Black cinema has never been “underground”


The new Netflix documentary from film critic and historian Elvis Mitchell Is that dark enough for you?!? rewrites a false narrative about black cinema that has kept it on the fringes of film history rather than front and center where it belongs.

“There’s this thing where black culture exists as an underground phenomenon,” Mitchell said during a Q&A Saturday after the film screened on the opening day of the SCAD Savannah Film Festival, which takes place on Saturday. runs from October 22-29.

Black cinema is anything but underground. Instead, Mitchell argues, black cinema “ends up being the water in the well that grows all these other things and never, as you know, gets their due.”

To illustrate his point, Mitchell – who wrote, directed, produced and narrated Is that dark enough for you?!? – combs through dozens of pieces of black cinema released during the boom period between 1968 and 1978, referencing films featuring black actors that set the stage for trends that later manifested in films featuring white actors.

“When I saw Saturday night fever when I was a kid, like maybe in high school, my friends and I were just like, “This is Tree.’ You can not [see it] and not see this moment,” Elvis Mitchell said.

In Is that dark enough for you?!?, Mitchell shows the opening scenes of both Tree (1971) and Saturday night fever (1977) back to back, and the similarities between them are hard to ignore – they each feature Richard Roundtree and John Travolta, respectively, in costume, marching down the street to the beat of similar songs. Isaac Hayes’ “Theme From Shaft” reached No. 1 on the Billboard Hot 100 and also won the Oscar for Best Original Song in 1972. Mitchell maintains that after Tree and other black films of the time proved that film soundtracks could generate excitement if they were released before the film, only then could films featuring white people like Saturday night fever follow suit with the same strategy. “Stayin’ Alive” by the Bee Gee, which played in the opening scene of Saturday night feveralso went to No. 1 on the Billboard Hot 100, and the film’s soundtrack won the Bee Gees’ Album of the Year at the 1979 Grammys.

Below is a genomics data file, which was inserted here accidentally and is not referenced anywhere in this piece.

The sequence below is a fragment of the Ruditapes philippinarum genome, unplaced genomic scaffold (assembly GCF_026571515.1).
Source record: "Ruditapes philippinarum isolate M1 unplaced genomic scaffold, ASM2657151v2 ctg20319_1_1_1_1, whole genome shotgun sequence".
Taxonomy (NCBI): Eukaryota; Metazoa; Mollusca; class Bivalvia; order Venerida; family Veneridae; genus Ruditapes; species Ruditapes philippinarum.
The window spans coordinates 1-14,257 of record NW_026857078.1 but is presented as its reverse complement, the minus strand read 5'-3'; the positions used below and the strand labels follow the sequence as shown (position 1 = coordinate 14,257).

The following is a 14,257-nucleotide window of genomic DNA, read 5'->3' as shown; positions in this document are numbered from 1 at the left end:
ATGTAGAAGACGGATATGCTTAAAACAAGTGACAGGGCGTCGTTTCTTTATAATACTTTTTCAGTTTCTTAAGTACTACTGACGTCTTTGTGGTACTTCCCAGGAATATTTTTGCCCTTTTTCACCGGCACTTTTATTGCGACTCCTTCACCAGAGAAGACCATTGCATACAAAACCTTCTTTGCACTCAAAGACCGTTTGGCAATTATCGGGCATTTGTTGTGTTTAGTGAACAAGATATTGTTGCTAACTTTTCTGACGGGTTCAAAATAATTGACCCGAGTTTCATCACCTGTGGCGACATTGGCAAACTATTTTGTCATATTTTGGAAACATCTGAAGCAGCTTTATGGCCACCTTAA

“I try to draw attention to the things that were out there that just didn’t get noticed,” Mitchell said.

Elvis Mitchell in Is that dark enough for you?!? Photo Credit: Hannah Kozak/Netflix

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The documentary also analyzes the careers of several black actors who Mitchell says didn’t make it as far in Hollywood as they deserved. An example is Harry Belafonte, who turned down the role of Homer Smith in Field lilies — who went on to win Sidney Poitier the Best Actor Oscar — because he didn’t feel like it was a realistic expression of the black experience. In Is that dark enough for you?!?, Belafonte explains that he has no regrets about turning down the role – and that he deliberately avoided acting in films throughout the decade of the 1960s because he was not considered for the roles he he really wanted. Belafonte eventually returned to acting in the 1970s with films like Buck and the preacher and has continued to act in films ever since, most recently in Spike Lee’s BlacKkKlansman.

“At 94, when we shot this, his eyes were still shining with fire and magic and mischief,” Elvis Mitchell said of Belafonte. “He still had all that power, he still remembered everything, still had so much to say. Someone who trained to be an actor, who was built to be an actor, who never got to do it and walked away from it. Now, given that he was one of the biggest hits in pop music – he could make a living, I guess. But still, that he decided not to do this for 10 years, it’s an incredible thing.

Is that dark enough for you?!? is Mitchell’s directorial debut. In addition to Belafonte, the film also includes interviews with Whoopi Goldberg, Zendaya, Samuel L. Jackson, Charles Burnett, Laurence Fishburne and Billy Dee Williams.

Elvis Mitchell movie reviews have been published in the Fort Worth Star Telegramthe THE weekly, The Detroit Free Pressand The New York Times. The director is also the host of KCRW’s public radio show The treatment and visiting lecturer at Harvard University.

Is that dark enough for you?!? hits Netflix on November 11.

Main image: The marquee at the world premiere of Tree in 1971 illustrated in Is that dark enough for you?!? Courtesy of Netflix.


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